Debunking the “Pro-Choice” Euphemism

To no great surprise, it turns out “pro-choice” just means the choice to abort your kid, not the choice to, say, have an incandescent light bulb or drink a large soda. This reality was highlighted by a recent Reason TV video in which Democratic delegates and supporters were interviewed about “choice” at the 2012 Democratic National Convention in Charlotte:

In other words, most of the people claiming to be “pro-choice” are pledging fealty to a set of principles (about individual bodily autonomy and the like) that they don’t actually hold outside of the realm of abortion. It’s inaccurate to refer to this as “pro-choice,” and far more accurate to refer to it as “pro-abortion,” or (to use the AP style guide) being an “abortion rights supporter.”

Perhaps this is semantics, but I think not. I would suggest that there are two reasons that this is important. First, because the use of euphemism tells us something about the reality of abortion. I’ve been reading D. Q. McInery’s book Being Logical, in which he says:

The user shapes language, but language shapes the user as well. If we consistently use language that serves to distort reality, we can eventually come to believe our own twisted rhetoric. Such is the power of language. At first hearing, terms like “cultural revolution” and “reeducation” might sound quite harmless. Then one learns that they masked totalitarian brutality at its worst. 

It is juvenile to use language simply to shock. But shocking language is preferable to evasive language, if it can disabuse people of hazy ideas and acquaint them with the truth.

I think that this power of language was visible in the above video. The people being interviewed were not, as far as I can tell, trying to deceive the interviewer. They almost certainly thought of themselves as “pro-choice,” of having a live-and-let-live attitude towards what other people do with their bodies. They had, in other words, been fooled by their own language.

So the question that this video should raise (in my opinion) is: what sort of a thing is “intentional abortion” that it has to be referred to by its supporters in overly-technical or euphemistic language? This linguistic practice alone should be sending up all sorts of red flags to listeners. And yes, the exact same point can be made about those who advocate for torture under euphemisms like “enhanced interrogation.” If you’re re-defining what a term means, or refusing to use the ordinary term for the act in question, chances are good that you’re advocating for something pernicious.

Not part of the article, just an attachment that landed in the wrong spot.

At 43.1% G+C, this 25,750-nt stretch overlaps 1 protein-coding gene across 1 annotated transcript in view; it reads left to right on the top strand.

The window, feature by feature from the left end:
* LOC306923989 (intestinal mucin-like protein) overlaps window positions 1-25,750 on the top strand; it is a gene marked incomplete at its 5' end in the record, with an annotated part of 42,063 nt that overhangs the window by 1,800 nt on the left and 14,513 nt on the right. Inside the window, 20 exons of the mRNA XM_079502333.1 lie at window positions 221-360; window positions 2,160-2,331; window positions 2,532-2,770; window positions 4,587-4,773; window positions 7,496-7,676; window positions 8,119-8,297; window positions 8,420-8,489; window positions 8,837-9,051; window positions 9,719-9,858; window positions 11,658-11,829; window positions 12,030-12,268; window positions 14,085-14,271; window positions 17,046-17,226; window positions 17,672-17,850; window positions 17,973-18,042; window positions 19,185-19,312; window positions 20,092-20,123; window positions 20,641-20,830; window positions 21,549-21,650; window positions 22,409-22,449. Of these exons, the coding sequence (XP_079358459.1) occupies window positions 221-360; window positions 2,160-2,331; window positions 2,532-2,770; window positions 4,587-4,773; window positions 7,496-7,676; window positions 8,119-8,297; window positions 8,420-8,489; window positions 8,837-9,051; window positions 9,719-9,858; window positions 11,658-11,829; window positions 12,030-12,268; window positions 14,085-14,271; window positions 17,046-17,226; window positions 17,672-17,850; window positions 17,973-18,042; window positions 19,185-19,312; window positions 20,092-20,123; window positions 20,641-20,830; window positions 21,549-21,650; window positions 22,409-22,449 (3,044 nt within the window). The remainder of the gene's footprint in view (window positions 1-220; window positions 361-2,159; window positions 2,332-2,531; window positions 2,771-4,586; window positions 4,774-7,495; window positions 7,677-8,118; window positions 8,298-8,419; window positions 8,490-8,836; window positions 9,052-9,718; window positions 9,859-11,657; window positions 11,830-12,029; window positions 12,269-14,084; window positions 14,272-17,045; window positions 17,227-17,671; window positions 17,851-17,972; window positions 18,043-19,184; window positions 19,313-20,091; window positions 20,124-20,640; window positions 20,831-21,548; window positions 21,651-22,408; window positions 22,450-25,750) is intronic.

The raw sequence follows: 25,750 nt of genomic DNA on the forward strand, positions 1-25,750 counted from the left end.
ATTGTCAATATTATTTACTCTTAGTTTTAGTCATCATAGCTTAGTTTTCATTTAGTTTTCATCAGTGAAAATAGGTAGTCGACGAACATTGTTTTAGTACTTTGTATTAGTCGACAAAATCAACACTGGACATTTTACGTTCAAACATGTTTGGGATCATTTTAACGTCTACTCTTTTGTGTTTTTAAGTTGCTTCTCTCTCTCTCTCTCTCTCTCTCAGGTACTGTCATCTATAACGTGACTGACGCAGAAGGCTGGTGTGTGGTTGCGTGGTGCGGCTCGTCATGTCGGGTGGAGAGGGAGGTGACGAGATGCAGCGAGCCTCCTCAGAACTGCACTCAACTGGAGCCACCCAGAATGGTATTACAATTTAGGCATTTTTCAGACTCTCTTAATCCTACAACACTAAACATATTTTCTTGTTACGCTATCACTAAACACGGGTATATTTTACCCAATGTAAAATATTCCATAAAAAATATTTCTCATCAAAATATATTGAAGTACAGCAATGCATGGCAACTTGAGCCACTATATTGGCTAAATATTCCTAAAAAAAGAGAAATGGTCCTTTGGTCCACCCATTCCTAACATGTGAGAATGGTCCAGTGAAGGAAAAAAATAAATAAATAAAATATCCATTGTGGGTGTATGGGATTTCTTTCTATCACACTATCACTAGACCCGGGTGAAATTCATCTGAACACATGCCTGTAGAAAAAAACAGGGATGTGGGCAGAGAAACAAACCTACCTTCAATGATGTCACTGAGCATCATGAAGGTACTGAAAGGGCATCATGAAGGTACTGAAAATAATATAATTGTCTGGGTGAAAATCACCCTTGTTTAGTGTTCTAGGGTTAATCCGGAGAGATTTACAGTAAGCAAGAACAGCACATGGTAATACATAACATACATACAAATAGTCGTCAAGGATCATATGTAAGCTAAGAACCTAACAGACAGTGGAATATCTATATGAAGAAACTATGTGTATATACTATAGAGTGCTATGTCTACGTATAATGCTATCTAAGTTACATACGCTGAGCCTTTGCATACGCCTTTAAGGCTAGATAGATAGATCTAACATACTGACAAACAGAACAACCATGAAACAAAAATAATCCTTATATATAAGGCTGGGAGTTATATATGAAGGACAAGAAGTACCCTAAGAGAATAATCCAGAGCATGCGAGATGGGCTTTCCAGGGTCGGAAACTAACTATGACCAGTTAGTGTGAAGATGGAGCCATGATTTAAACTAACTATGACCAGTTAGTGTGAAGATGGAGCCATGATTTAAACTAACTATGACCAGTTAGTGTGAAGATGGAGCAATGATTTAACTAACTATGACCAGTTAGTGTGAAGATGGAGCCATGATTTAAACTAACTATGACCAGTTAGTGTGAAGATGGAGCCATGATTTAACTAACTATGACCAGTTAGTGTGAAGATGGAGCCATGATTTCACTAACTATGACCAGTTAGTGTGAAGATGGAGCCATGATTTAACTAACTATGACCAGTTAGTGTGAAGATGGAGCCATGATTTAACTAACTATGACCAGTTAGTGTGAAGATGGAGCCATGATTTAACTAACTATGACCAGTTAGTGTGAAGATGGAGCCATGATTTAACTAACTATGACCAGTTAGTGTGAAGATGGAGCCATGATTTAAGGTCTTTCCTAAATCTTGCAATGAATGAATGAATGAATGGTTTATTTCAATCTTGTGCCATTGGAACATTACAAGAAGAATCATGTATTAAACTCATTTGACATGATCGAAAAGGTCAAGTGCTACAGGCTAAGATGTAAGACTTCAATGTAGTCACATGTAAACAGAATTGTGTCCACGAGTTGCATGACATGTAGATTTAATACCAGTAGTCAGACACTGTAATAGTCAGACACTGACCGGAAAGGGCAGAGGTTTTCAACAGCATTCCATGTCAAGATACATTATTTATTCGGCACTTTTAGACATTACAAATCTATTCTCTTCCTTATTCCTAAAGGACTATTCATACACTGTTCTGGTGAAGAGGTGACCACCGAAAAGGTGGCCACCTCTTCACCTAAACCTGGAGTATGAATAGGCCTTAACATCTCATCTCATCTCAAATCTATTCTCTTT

The second reason is the obvious hypocrisy. Supporters of legalized abortion use a set of essentially-libertarian arguments that they reject in almost every other context. It really is hypocrisy at its rankest.  There are essentially three principled ways out:

  1. Stop supporting abortion, and take the positive principles of liberalism (like a belief that we’re all in this together, and a concern for the weakest among us), and apply those to the unborn; 
  2. Stop supporting liberalism, and become libertarians across the board, or 
  3. Find some non-hypocritical defense for abortion. 

As a pro-life Catholic, I’d advocate (1), while I suspect that the producers of the Reason TV video would advocate (2), and principled abortion supporters would advocate (3). But I think all three groups should concede that the standard positions being used to defend abortion now are embarrassingly contradictory.  The Reason video just demonstrated this reality in a particularly effective way.

P.S.  So what’s the answer to the response that pro-lifers are also equally guilty of intellectual inconsistency, and are really pro-fetus, not pro-life? Even if it were correct, this argument is guilty of the tu quoque fallacy. That is, it doesn’t actually make it okay to use disingenuous arguments, just because you think your opponents use them, and that mentality is a race to the bottom.

But even as a tu quoque, it fails. Pro-lifers really do hold to a consistent set of intellectual principles. As a “lowest common denominator” principle, I’d point to the principle that innocent human life should never be intentionally taken. Given any public policy issue, if it involves the intentional taking of innocent human life (whether we’re talking about abortion, infanticide, euthanasia, targeting civilians in war, or some other form of murder), the views of pro-lifers can be determined from applying this principle.

But this principle doesn’t dictate (although it may inform) how pro-lifers feel about issues like the minimum wage, universal health care, or the size of government. I agree that it would be better if all pro-lifers also had a high view of the dignity of, say, workers or immigrants. But that’s a separate issue, related to “quality of life” rather than the basic issue of life and death.  Someone could, therefore, take an absolutely libertarian, no-government-assistance view of the role of government, and still acknowledge an intrinsic right to life, and the duty of the government to protect that basic right.  But even here, pro-lifers are probably a lot more self-giving than you imagine.


  1. Another way to put it is that I think euphemisms help as a coping mechanism of sorts. It’s easier to say “I’m pro-choice.” Rather than: “I’m supporting the greatest mass-murdering bonanza in human history…”

    The numbers really are something to behold: Over 40 million dead since 1973. And counting. At about 1 million deaths each each. Without ever firing a shot. And that’s in just the USA alone.

    More abortions happen in the USA in two weeks, than murders in one year.